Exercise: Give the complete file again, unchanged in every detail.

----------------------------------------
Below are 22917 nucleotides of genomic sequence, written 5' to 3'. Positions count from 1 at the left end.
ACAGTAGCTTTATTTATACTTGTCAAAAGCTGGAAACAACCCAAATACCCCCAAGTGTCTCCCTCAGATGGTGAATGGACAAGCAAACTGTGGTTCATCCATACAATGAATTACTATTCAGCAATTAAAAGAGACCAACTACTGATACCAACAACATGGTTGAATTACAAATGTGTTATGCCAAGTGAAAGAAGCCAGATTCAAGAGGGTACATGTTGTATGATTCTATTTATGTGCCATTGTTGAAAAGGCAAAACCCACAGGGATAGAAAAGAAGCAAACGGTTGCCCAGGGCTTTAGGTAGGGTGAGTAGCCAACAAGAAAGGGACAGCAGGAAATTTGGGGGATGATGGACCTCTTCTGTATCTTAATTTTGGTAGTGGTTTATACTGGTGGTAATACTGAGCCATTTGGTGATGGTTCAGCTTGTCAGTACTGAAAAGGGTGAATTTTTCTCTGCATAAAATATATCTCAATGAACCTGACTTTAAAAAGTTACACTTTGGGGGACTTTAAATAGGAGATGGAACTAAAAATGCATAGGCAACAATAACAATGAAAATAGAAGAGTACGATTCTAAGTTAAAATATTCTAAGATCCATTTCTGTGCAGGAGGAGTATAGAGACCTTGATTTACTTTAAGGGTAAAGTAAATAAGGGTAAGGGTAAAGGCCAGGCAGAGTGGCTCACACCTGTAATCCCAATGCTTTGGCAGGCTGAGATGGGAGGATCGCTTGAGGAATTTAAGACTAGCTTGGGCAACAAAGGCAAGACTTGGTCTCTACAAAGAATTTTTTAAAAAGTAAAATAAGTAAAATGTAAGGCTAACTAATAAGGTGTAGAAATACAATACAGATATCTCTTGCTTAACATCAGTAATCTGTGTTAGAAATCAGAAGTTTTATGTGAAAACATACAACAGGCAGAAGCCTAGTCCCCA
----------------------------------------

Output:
Below are 22917 nucleotides of genomic sequence, written 5' to 3'. Positions count from 1 at the left end.
ACAGTAGCTTTATTTATACTTGTCAAAAGCTGGAAACAACCCAAATACCCCCAAGTGTCTCCCTCAGATGGTGAATGGACAAGCAAACTGTGGTTCATCCATACAATGAATTACTATTCAGCAATTAAAAGAGACCAACTACTGATACCAACAACATGGTTGAATTACAAATGTGTTATGCCAAGTGAAAGAAGCCAGATTCAAGAGGGTACATGTTGTATGATTCTATTTATGTGCCATTGTTGAAAAGGCAAAACCCACAGGGATAGAAAAGAAGCAAACGGTTGCCCAGGGCTTTAGGTAGGGTGAGTAGCCAACAAGAAAGGGACAGCAGGAAATTTGGGGGATGATGGACCTCTTCTGTATCTTAATTTTGGTAGTGGTTTATACTGGTGGTAATACTGAGCCATTTGGTGATGGTTCAGCTTGTCAGTACTGAAAAGGGTGAATTTTTCTCTGCATAAAATATATCTCAATGAACCTGACTTTAAAAAGTTACACTTTGGGGGACTTTAAATAGGAGATGGAACTAAAAATGCATAGGCAACAATAACAATGAAAATAGAAGAGTACGATTCTAAGTTAAAATATTCTAAGATCCATTTCTGTGCAGGAGGAGTATAGAGACCTTGATTTACTTTAAGGGTAAAGTAAATAAGGGTAAGGGTAAAGGCCAGGCAGAGTGGCTCACACCTGTAATCCCAATGCTTTGGCAGGCTGAGATGGGAGGATCGCTTGAGGAATTTAAGACTAGCTTGGGCAACAAAGGCAAGACTTGGTCTCTACAAAGAATTTTTTAAAAAGTAAAATAAGTAAAATGTAAGGCTAACTAATAAGGTGTAGAAATACAATACAGATATCTCTTGCTTAACATCAGTAATCTGTGTTAGAAATCAGAAGTTTTATGTGAAAACATACAACAGGCAGAAGCCTAGTCCCCA